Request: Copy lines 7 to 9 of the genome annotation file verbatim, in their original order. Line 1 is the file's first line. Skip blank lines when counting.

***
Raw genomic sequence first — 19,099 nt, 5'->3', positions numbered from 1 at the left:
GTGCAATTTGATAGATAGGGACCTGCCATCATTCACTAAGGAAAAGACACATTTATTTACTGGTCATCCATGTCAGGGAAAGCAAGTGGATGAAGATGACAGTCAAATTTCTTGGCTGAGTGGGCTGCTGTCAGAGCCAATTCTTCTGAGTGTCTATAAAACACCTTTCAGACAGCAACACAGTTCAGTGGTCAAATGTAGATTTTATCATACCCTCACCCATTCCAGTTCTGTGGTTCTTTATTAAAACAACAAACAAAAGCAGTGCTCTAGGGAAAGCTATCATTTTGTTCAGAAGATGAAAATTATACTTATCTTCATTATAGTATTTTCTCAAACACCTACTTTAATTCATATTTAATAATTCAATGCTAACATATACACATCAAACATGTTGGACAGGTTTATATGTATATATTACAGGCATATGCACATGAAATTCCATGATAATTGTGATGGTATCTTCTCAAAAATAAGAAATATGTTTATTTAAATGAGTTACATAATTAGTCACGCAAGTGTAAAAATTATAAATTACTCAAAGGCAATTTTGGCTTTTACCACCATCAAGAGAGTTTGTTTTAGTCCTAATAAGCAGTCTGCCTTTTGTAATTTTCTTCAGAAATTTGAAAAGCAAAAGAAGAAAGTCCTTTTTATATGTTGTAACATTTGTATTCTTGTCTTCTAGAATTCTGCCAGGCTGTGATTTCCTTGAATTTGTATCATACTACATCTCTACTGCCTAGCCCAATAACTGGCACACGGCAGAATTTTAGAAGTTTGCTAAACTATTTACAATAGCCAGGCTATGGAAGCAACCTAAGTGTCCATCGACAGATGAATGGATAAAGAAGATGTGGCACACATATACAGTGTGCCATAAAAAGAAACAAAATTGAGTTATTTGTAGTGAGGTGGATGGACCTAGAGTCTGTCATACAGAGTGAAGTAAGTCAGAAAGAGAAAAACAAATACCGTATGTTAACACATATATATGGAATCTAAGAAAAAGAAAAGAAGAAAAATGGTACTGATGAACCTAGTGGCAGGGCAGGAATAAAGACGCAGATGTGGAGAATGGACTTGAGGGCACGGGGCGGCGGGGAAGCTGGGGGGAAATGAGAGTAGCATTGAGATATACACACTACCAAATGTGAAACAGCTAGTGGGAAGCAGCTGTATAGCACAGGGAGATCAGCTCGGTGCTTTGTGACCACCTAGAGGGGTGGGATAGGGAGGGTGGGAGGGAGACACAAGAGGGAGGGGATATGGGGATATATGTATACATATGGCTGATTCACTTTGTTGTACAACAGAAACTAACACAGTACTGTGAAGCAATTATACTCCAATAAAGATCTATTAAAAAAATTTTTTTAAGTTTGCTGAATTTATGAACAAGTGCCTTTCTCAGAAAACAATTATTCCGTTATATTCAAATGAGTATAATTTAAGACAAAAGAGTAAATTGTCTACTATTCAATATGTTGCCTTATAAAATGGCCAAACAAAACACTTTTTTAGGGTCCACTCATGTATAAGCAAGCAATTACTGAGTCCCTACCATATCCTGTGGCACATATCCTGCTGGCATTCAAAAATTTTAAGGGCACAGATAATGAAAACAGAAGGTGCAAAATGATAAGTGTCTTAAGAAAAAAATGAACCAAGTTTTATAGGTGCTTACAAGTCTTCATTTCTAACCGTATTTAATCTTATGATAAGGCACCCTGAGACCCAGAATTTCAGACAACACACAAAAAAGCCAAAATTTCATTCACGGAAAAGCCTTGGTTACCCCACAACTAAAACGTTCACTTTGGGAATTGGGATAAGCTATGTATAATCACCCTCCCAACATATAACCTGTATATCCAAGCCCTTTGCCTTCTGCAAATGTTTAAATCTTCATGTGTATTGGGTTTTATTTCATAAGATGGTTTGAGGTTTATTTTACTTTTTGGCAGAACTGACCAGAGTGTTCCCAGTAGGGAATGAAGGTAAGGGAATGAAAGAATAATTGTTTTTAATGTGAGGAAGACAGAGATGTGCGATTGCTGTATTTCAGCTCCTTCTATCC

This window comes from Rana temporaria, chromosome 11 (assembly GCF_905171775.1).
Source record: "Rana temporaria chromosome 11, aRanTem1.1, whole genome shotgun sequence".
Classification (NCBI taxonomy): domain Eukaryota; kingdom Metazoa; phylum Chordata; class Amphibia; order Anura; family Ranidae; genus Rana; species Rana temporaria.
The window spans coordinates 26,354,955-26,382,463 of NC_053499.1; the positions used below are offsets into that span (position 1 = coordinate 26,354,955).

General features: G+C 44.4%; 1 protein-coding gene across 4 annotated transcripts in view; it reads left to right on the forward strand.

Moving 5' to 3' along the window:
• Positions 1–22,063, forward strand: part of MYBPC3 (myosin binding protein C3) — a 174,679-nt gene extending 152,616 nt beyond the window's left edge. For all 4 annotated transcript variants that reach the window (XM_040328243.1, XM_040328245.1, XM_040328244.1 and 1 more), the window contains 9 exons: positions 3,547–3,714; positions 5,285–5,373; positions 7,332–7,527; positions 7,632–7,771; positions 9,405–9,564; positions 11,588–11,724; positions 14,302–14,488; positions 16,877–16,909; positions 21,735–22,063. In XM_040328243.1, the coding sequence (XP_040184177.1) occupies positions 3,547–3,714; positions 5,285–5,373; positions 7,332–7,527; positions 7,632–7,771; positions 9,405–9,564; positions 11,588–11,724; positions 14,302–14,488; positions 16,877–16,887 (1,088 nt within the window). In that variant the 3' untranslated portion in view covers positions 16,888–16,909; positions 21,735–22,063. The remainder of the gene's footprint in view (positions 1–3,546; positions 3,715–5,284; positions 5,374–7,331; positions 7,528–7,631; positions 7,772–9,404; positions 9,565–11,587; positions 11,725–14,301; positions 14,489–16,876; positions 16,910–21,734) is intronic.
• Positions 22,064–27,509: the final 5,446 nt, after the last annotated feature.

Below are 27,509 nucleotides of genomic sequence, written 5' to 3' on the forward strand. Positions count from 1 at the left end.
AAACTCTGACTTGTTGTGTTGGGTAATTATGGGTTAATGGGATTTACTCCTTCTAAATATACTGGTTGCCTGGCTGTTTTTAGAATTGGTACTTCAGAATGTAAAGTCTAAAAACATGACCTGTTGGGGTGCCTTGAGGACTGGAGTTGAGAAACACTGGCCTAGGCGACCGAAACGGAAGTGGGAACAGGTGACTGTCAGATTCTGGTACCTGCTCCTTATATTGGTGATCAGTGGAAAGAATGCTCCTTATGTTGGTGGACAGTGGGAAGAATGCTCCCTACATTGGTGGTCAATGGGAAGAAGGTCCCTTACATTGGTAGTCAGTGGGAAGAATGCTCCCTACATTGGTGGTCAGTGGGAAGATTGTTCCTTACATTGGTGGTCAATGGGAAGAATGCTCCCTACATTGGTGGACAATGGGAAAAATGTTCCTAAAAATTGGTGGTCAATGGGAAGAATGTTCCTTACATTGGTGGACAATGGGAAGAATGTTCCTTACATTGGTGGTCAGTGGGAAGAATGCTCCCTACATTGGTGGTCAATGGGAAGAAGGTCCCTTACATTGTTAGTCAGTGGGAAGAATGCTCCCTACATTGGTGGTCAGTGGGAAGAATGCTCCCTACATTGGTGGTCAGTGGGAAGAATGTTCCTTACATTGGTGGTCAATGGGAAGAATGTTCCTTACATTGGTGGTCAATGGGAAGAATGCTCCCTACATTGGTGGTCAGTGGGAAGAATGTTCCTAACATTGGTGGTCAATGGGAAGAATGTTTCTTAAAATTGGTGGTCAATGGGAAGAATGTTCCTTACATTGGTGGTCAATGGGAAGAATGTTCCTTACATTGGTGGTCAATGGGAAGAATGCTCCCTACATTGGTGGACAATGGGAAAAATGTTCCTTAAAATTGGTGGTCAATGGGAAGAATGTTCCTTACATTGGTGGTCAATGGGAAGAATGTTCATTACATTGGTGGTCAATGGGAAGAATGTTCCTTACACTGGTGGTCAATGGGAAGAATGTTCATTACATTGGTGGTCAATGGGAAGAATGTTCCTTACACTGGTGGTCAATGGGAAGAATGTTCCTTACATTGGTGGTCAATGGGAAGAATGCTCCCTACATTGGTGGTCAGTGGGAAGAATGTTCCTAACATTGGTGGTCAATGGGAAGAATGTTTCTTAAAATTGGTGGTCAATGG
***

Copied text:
General features: G+C 44.4%; 1 protein-coding gene across 4 annotated transcripts in view; it reads left to right on the forward strand.

Moving 5' to 3' along the window:
• Positions 1–22,063, forward strand: part of MYBPC3 (myosin binding protein C3) — a 174,679-nt gene extending 152,616 nt beyond the window's left edge. For all 4 annotated transcript variants that reach the window (XM_040328243.1, XM_040328245.1, XM_040328244.1 and 1 more), the window contains 9 exons: positions 3,547–3,714; positions 5,285–5,373; positions 7,332–7,527; positions 7,632–7,771; positions 9,405–9,564; positions 11,588–11,724; positions 14,302–14,488; positions 16,877–16,909; positions 21,735–22,063. In XM_040328243.1, the coding sequence (XP_040184177.1) occupies positions 3,547–3,714; positions 5,285–5,373; positions 7,332–7,527; positions 7,632–7,771; positions 9,405–9,564; positions 11,588–11,724; positions 14,302–14,488; positions 16,877–16,887 (1,088 nt within the window). In that variant the 3' untranslated portion in view covers positions 16,888–16,909; positions 21,735–22,063. The remainder of the gene's footprint in view (positions 1–3,546; positions 3,715–5,284; positions 5,374–7,331; positions 7,528–7,631; positions 7,772–9,404; positions 9,565–11,587; positions 11,725–14,301; positions 14,489–16,876; positions 16,910–21,734) is intronic.